We Will Rock You…with a paper thin plot…

Posted on January 25, 2010

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When it was decided that the Queen musical extravaganza We Will Rock You was set to rock and roll into Dublin’s O2 Theatre this January you can be sure that there were plenty of happy Queen fans rolling around the floor thinking of who was the best person to leave that Christmas present hint for.

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After a staggered opening night, two mid show stoppages due to technical difficulties, the show has played to largely delighted audiences since then. And it’s ironic really that the stoppages on opening night were down to technical difficulties because it is the technical aspects of the show that are perhaps among the most impressive aspects of it.

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The O2 is basked in the atmosphere of a rock gig as the audience gears up for the 7:30pm curtain up. This is not necessarily a good thing, but I’ll get to that later.

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The premise of the show is very simple, too simple in fact. Set in the future, the world of Gaga guys and gals is presided over by Killer Queen, ensuring that her subjects all listen to the same thing, act and dress the same way. It’s the homogenisation of music extending to people. Musical instruments are banned and anything other than the Killer Queens okayed musical pieces will result in the performer being banished to the Seven Seas of Rhye.

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Amidst this world of uniformed chaos, we meet Galileo Figaro (Gazza), a young man who hears music in his head but doesn’t know what it means. After singing his opening number of I Want To Break Free, he gets arrested (We’ve all been there…). While incarcerated, he meets another girl whom he christens Scaramouche, or as she puts it, “Scary Bush”. Together they escape and go on the run, ending up at the bohemian hideout, a band of rebels hoping to discover the secret of the lost texts of rock and roll. What the rebels actually discover is that Gazza is the key to their plight.

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The story’s pretty predictable from there on and that’s mainly where the problem lies. There is nothing in the story to pull emotional investment from an audience. Yes, the plot is about reclaiming music, out  from the clutches of programmes like The X-Factor and bands like Westlife, Girls Aloud and all those other “poster boys/girls with backing tracks” that appear to be clones of each other. The whole show plays like a pantomime but it couldn’t even claim to do that right because good pantomimes do make an audience care for the characters. The cast of this, though excellent, didn’t grab me much. I found myself not caring if Gazza and Scary Bush ended up together or not, and there were points, especially in the second half when I wished Kevin Kennedy would remove his head from Brian May’s back passage but how and ever.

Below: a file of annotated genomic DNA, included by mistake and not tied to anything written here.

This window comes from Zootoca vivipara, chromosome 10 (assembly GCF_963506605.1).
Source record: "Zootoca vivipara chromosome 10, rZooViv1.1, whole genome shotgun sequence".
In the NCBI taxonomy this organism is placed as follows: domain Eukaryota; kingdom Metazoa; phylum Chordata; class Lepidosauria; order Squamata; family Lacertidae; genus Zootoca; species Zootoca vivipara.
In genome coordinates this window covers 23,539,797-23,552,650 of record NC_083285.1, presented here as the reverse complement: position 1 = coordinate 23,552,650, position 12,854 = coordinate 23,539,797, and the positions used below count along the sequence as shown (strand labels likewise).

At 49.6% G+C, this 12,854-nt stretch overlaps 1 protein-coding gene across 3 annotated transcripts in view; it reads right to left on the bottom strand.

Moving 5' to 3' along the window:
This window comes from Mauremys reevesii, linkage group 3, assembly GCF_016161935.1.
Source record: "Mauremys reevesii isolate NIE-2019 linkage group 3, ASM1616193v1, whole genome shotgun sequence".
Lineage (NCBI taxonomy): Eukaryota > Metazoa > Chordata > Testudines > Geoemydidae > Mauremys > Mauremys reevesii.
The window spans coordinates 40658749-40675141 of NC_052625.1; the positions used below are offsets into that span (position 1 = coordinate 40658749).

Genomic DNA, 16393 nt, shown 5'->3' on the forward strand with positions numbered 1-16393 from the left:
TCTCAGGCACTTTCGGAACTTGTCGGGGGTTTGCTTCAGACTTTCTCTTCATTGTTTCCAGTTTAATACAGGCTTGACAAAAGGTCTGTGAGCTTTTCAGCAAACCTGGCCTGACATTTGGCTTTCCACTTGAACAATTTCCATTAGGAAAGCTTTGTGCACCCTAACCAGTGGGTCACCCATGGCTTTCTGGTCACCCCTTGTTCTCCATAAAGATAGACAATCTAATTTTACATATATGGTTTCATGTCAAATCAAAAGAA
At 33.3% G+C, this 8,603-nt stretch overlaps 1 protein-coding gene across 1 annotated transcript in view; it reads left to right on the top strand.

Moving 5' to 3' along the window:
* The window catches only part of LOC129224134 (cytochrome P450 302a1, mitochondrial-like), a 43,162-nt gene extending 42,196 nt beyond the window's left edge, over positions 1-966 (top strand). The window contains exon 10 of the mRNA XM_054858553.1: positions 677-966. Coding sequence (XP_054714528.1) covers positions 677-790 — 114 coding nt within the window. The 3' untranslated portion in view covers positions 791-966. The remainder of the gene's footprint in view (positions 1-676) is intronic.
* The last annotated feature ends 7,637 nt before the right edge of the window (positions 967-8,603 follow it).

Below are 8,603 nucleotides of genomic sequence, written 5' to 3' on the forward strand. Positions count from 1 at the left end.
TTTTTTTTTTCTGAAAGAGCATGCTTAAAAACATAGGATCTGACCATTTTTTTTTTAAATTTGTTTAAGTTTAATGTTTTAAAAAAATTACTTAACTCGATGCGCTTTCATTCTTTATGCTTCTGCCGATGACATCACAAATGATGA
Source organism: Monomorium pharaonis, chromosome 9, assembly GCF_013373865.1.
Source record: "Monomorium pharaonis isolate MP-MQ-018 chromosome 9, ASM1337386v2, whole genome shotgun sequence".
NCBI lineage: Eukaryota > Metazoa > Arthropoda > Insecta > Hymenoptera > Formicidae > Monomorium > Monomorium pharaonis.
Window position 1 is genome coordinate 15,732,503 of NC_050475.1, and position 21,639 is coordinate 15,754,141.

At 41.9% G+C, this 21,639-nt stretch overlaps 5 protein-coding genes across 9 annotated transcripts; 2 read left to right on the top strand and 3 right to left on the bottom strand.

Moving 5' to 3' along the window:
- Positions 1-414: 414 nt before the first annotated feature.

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Coming back to the cast, they really are excellent, in particular Brenda Edwards as the Killer Queen. She had a lovely Tina Turner quality to her voice which suited the songs assigned to her. Excellent also was Sarah French-Ellis as Scaramouche, written almost as a kind of Catherine Tate-esque character but with a fabulous singing voice. It’s ironic however that despite the musical’s railing of music shows like X-Factor et al, a large number of the main cast are people who were participants in these shows at some point. The show has been running since 2002, before the inception and mass increase of such programming. I would like to have seen this show at that point, just to compare the script. This new version lays blame on the X Factor for the death of music. I wonder what they blamed in 2002.

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The production in general, is excellent. Choreography, music, media such as the screens at the back of the stage. It was pointed out to me that such was the style of the show, there would have been very little need for a director, just a good choreographer because the story never lets up for too long before bursting back into song and dance.

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The music is, well it’s Queen isn’t it? Like them or hate them, well actually, if you hate them you wouldn’t bother reading about WWRY. The thing about Queen’s music is that it is already so theatrical that it seemed only logical to put it on a stage as a musical. But while shows like Mamma Mia were produced as a story including songs from ABBA, WWRY is written as a musical of songs from Queen, with the smallest possible semblance of a plot thrown in.